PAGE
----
He asked her leading questions about the bank statements such as:8
“Doug: You say you’ve never doctored any of these documents at all.
Doug: have you always told the truth
Kylie: I have, yes
Doug: Have you had any reason to lie?
Doug: there is no real point in lying is there?
Doug: is there any point in trying to doctor these payments
up that you’ve made.
Doug: Did you get someone to do it for you
Doug: um, ok, so you got no reason to lie have you
Doug: ok, righteo, so these are true copies of Bank Statements that you have downloaded and all of that sort of stuff
“Doug: ok, so there is no way you can alter those Bank Statements is there
Doug: you don’t have the opportunity and you wouldn’t know how would you
“Doug: have you doctored any documents
Kylie: no I have not
Doug: have you got someone to doctor them
Kylie: no I have not
Doug: do you believe that you have told the truth, cross your heart hope to die
Kylie: I do
Doug: you haven’t told me any lies
Kylie: no I have not. I have been extremely upfront and honest with you from day dot.
Doug: have you told the Court any lies through me
Kylie: no I have not. No
Doug: so you believe that through out this whole scheme of things you are an innocent party you and your family
Doug: and because I have done work for you and tried to protect you that I am also a victim of this so called fraud, you no
Doug: fair enough
 With regard to Platinum Lawyers no longer acting for the defendants, Mr McClelland had the following exchange with Mrs Cowley: “Doug: then so what happened is I said to you ok, um, we got this letter from Charlie Young
Kylie: uh huh
Doug: which we showed you I think you got a bit of a copy to it, we note your clients have refused to make any payment to our client under the home loan since October 2008, refused to hand over, ladiladilah, we’re going to do all sorts of things were are also going to seek costs from Platinum Lawyers.
Kylie: un huh
Doug: any I responded by saying thank you for your long and threatening letter and piss off.
Doug: yep. Um we said go to buggery, the following day you filed a Notice of Party Acting in Person which meant you were no longer represented by us.
Kylie: uh huh
Doug: the basis of that was that we new you were going Bankrupt, we weren’t going to get paid and we weren’t even going to get aid for doing the sale of the house.
Doug: so we said well bugger this
Doug: so we wrote to them and said do it yourself. But if
they didn’t seem to get that picture and then they
proceeding with this Application.”
8 The spelling and punctuation are taken from the original.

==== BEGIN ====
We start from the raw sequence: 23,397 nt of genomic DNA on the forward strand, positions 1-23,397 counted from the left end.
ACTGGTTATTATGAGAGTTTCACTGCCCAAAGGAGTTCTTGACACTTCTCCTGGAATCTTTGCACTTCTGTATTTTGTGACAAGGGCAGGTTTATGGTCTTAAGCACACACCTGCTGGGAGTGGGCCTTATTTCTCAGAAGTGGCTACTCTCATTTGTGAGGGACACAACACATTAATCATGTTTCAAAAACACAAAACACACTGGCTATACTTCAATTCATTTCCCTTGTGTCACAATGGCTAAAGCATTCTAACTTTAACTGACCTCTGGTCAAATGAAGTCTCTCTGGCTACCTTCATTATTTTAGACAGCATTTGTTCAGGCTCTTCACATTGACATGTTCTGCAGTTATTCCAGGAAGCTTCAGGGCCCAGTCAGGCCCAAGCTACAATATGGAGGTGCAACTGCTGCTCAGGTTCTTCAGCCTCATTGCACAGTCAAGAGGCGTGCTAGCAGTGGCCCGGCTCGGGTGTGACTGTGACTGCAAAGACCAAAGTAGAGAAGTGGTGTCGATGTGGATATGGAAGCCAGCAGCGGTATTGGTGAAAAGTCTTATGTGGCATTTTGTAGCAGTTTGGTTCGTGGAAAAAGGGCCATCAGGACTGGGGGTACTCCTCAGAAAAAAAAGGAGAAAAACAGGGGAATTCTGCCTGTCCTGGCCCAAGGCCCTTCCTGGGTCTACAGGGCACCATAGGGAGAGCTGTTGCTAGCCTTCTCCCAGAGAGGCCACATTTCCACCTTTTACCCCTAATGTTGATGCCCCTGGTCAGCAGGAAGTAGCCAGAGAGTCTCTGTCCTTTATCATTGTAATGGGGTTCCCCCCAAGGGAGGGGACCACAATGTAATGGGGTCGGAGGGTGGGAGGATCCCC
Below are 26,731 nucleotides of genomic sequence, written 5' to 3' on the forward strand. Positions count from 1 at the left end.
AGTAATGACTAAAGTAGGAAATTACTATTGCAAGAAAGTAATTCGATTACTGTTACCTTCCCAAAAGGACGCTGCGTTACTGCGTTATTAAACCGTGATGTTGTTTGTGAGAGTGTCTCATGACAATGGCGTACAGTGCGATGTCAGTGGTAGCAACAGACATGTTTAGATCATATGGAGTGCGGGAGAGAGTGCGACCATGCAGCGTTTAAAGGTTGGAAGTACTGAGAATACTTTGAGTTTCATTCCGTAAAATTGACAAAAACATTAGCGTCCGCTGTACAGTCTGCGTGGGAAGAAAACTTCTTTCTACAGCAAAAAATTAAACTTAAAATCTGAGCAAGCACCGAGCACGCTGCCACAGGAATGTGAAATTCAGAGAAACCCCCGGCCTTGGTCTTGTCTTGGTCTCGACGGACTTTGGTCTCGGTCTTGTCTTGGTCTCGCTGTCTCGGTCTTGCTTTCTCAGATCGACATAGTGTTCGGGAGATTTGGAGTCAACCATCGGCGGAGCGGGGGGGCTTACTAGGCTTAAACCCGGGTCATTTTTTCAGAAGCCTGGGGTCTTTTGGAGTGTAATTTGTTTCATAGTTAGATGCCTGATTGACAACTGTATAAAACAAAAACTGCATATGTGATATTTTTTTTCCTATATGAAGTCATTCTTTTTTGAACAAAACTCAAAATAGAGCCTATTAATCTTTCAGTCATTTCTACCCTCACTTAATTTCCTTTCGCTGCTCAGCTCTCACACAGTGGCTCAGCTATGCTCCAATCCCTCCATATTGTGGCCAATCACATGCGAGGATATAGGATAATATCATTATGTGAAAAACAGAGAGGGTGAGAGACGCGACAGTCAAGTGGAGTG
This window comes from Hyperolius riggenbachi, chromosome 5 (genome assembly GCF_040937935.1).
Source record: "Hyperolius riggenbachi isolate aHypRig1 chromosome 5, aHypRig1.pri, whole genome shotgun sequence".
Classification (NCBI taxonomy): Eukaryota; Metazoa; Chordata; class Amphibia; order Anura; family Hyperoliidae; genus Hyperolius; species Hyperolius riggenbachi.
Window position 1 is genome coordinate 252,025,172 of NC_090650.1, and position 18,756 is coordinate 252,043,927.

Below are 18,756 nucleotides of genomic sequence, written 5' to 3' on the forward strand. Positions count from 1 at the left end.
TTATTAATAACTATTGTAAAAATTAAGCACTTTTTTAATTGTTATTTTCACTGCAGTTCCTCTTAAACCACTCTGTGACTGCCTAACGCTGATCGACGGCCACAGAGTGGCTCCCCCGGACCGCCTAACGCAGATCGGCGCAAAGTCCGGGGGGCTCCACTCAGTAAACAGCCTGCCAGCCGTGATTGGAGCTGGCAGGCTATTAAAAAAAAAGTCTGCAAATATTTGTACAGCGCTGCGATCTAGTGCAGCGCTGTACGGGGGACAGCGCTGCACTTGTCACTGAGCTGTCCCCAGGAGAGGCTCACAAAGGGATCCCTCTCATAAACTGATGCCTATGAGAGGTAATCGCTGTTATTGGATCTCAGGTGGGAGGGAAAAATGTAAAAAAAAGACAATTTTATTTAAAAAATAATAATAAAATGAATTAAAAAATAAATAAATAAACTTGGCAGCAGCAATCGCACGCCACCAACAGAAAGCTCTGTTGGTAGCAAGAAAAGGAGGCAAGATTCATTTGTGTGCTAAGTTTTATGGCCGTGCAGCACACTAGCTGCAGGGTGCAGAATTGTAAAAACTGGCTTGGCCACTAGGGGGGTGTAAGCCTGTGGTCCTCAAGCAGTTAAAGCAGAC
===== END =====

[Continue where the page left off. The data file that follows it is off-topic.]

Not surprisingly her Honour Atkinson concluded:
 Mr McClelland had robustly represented his clients as was his duty to them. However, a solicitor is not merely a passionate and gullible mouthpiece for his or her client. A solicitor’s primary duty is to the court. If the solicitor discovers that his or her client has lied to the court or falsified a document which has been made an exhibit then the solicitor must advise the client that the court should be informed of the lie or falsification and request authority so to inform the court. The solicitor must refuse to take any further part in the case unless the client authorises the solicitor to inform the court of the lie or falsification, and must promptly inform the court of the lie or falsification upon the client authorising the solicitor to do so.
 In this case where it appears that Mr McClelland’s client swore an affidavit which was false and exhibited documents which had been falsified, he was obliged to advise his client in the manner herein set out. It appears that he did not do so.
 However Mr McClelland came under another duty because of the positive statement in his affidavit that the repayments had been made. That was a misleading statement. I accept for the purposes of this application that he did not knowingly make a misleading statement but as soon as he realised or must have realised that the statement was misleading he was under an obligation to the court to take all necessary steps to correct such misleading statement as soon as possible. He did not do so and further expense was incurred by the plaintiff because of Mr McClelland’s failure to comply with his duty of frankness to the court.
 Mr McClelland, and his firm, Platinum Lawyers, are responsible for the costs incurred by the plaintiff from at least 7 September 2009 when he was sent two emails by Mr Young attaching original documents form NECU and Westpac which showed that, not only were the credit union and bank statements provided by the defendants falsified, the tracing results purportedly provided by NECU and Westpac to the defendants were also forgeries.
 Mr McClelland and Platinum Lawyers should be ordered to pay the plaintiff’s costs from that date on an indemnity basis. The costs are to be paid on an indemnity basis because of Mr McClelland’s obstinate and egregious refusal to comply with his duties to the court. As foreshadowed during the hearing, I refer this matter to the Legal Services Commissioner for further investigation and any disciplinary action that appears warranted.
Supreme Court Act 1995 (Qld) s 221
Legal Profession Act 2007 (Qld)
Uniform Civil Procedure Rules 1999 (Qld) r 681, r 702, 703(2)
Legal Profession (Solicitors Rules) Notice 2007 (Qld) r 3
Legal Profession (Solicitors) Rule 2007 (Qld) r 12, r 13.3, r
14, r 15
Briginshaw v Briginshaw (1938) 60 CLR 336,
Myers v Elman  AC 282,
Neat Holdings Pty Ltd v Karajan Holdings Pty Ltd  HCA 66; (1992) 67 ALJR 170; 110 ALR 449, and
White Industries (Qld) Pty Ltd v Flower & Hart (a firm)  FCA 806; (1998) 156 ALR 169.
Brisbane Barrister – David Cormack